Middle East studies in the News
Kadhafi speaks to democracy panel in New York
Libyan leader Moamer Kadhafi promoted himself as a champion of democracy during an extraordinary live interchange with a mixed US-Libyan audience at New York's Columbia University.
During an event that the organisers acknowledged would have been "impossible" just a few years ago, Kadhafi answered questions via a live video feed from Libya for more than one hour.
The dialogue wrapped up the first major meeting in decades between US and Libyan academics and officials at a two-day panel discussion, hosted by Columbia, on the theme of "Prospects for Democracy" in Libya.
"We honestly didn't know what to expect," said Jon Alterman, director of the Middle East programme at the Washington-based Center for Strategic and International Studies.
"This was totally unprecedented -- a live interchange with no questions given in advance," said Alterman who, with Lisa Anderson, the dean of Columbia's School of International and Public Affairs, posed the questions to the Libyan leader.
Some 45 Libyan scholars and policy analysts attended the conference, along with US Assistant Secretary of State for Near Eastern Affairs David Welch.
The event and Kadhafi's participation were signs of the growing rapprochement between Tripoli and Washington, which had for years demonised Libya as a rogue state that sponsored global terrorism.
The two countries ended a 24-year rupture in diplomatic relations in June 2004, six months after Kadhafi's surprise announcement that he was giving up the quest for weapons of mass destruction.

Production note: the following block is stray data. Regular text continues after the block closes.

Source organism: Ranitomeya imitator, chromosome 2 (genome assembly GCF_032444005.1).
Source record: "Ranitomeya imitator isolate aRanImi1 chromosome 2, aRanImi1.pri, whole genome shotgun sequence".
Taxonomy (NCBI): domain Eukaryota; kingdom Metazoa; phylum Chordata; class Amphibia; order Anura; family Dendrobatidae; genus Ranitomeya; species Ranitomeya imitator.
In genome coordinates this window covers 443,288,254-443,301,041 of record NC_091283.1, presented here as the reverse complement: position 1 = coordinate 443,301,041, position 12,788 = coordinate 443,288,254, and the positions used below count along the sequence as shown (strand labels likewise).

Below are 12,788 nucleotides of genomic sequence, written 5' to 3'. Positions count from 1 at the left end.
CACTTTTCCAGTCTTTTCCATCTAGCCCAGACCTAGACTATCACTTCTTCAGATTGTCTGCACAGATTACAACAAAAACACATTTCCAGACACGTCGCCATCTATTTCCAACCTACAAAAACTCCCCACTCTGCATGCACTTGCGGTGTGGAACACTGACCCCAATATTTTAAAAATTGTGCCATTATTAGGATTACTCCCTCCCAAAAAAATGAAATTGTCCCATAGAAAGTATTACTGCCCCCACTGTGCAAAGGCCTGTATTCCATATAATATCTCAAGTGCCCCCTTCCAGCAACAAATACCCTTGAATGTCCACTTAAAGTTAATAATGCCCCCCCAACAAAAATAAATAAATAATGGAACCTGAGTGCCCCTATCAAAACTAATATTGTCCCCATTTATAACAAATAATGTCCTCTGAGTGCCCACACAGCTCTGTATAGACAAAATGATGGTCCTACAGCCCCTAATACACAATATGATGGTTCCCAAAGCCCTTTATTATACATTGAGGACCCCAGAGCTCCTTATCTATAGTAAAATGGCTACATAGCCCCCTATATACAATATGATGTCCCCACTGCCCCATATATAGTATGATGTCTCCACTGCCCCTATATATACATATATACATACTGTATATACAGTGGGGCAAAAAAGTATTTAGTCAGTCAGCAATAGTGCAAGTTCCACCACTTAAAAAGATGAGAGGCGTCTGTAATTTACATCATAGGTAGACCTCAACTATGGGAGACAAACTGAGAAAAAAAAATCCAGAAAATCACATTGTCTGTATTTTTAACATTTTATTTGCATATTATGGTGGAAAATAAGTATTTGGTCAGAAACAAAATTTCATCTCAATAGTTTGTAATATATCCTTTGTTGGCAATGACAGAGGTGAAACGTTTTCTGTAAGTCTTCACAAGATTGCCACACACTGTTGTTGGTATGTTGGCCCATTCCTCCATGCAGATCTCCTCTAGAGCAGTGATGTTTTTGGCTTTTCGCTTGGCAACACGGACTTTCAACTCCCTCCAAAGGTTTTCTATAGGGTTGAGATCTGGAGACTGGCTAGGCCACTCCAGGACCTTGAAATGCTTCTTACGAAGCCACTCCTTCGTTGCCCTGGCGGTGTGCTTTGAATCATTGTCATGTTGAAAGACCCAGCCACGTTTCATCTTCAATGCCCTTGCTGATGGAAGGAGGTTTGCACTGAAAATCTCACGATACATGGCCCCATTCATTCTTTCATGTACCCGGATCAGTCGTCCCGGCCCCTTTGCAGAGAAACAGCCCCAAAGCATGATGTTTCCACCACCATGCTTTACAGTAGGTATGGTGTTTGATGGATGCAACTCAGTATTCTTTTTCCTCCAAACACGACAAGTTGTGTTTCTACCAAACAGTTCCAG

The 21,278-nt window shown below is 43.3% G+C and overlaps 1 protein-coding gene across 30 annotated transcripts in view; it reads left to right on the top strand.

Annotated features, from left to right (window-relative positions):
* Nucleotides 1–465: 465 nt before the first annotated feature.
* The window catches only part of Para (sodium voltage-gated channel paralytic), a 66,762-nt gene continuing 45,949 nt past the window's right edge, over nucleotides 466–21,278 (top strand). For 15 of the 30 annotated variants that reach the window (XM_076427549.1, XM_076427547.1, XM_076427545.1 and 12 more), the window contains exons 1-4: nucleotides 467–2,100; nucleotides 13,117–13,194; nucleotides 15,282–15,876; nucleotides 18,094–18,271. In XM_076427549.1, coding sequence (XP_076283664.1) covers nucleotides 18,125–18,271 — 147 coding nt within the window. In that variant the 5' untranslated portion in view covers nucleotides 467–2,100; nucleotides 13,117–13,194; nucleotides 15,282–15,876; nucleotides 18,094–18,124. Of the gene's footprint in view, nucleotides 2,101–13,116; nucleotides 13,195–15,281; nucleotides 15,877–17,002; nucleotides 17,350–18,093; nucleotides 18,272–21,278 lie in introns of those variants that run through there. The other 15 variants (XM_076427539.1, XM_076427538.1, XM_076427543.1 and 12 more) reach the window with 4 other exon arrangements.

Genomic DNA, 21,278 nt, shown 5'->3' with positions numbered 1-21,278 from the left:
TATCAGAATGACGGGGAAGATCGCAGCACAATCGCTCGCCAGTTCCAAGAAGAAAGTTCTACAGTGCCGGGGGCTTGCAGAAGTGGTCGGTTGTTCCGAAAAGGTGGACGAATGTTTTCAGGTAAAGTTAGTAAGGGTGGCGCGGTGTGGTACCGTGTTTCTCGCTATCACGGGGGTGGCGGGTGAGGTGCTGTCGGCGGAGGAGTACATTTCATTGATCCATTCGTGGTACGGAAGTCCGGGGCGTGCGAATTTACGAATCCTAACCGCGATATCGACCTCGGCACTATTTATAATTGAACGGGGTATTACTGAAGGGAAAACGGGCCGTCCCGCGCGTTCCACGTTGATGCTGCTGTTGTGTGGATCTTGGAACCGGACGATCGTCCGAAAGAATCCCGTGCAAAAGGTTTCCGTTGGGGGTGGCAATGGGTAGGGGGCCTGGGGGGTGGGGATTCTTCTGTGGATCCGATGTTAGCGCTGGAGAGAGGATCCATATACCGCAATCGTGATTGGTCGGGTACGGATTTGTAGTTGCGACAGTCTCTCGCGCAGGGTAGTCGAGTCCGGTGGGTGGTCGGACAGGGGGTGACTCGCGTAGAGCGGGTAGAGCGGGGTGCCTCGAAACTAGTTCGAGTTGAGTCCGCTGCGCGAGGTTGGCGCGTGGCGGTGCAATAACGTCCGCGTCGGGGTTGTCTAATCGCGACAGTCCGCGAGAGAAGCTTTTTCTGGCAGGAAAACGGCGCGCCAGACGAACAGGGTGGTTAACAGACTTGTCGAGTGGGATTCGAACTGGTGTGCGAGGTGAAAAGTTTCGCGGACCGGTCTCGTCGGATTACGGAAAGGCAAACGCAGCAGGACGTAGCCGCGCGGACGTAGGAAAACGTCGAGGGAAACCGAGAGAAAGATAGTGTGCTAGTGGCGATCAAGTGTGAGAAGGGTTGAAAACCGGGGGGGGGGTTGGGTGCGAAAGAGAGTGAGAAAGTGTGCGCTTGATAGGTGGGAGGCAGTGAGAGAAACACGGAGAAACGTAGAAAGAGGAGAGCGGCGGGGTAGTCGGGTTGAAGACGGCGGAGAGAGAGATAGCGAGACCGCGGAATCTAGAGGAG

Three months later, President George W. Bush lifted trade, commercial and travel sanctions on Libya.
Despite the warming of ties, Kadhafi's remarks on Thursday were typically combative as he lauded Libya as the only true democracy in the world and labelled the US political system as "a failure."
Questioned about his regime's human rights record, Kadhafi insisted that "everything is open to discussion" in Libya and criticised the United States for "eavesdropping" on its own people and "creating another state of terror."
"Human rights means being protected from ... harassment by the government," he said.
Asked several times to reflect on any mistakes he might have made and to comment on the particular challenges Libya faces in the future, Kadhafi was evasive, responding at one point that he didn't understand "the thrust" of the question.
"I thought that was a telling remark," commented Fred Abrahams, who attended the conference as a senior researcher with Human Rights Watch.
Though clearly frustrated by some of Kadhafi's responses, Alterman said the exchange was, in itself, a valuable exercise.
"I don't know how many converts he won today, but we had a dialogue," he said.
US public opinion towards Kadhafi is still largely coloured by the 1988 bombing of a Pan Am plane over the Scottish village of Lockerbie that killed 270 people.
Some relatives of the victims of the bombing, for which a Libyan man was convicted in 2001 by a special court in the Netherlands, said they approved of the Columbia dialogue.
"You have to talk," said John Zwynenburg, whose son was killed on the Pan Am flight. "We have to understand their point of view and they to understand our point of view."
Anderson said Kadhafi's involvement was initially suggested by the Libyan co-organisers of the conference.
"It was an opportunity one didn't want to pass up," she said, adding that inviting the Libyan leader to take part was not an endorsement of his regime.
"As a university, we just feel it's important to have access to people of various political persuasions," she said.
Abrahams said he heard nothing new in Kadhafi's remarks but stressed that his participation had lent important weight to the two-day meeting.
"The most important thing was that they came," he said of the Libyan delegation, "even if there are still a lot of differences, especially on the issue of human rights."Note: Articles listed under "Middle East studies in the News" provide information on current developments concerning Middle East studies on North American campuses. These reports do not necessarily reflect the views of Campus Watch and do not necessarily correspond to Campus Watch's critique.
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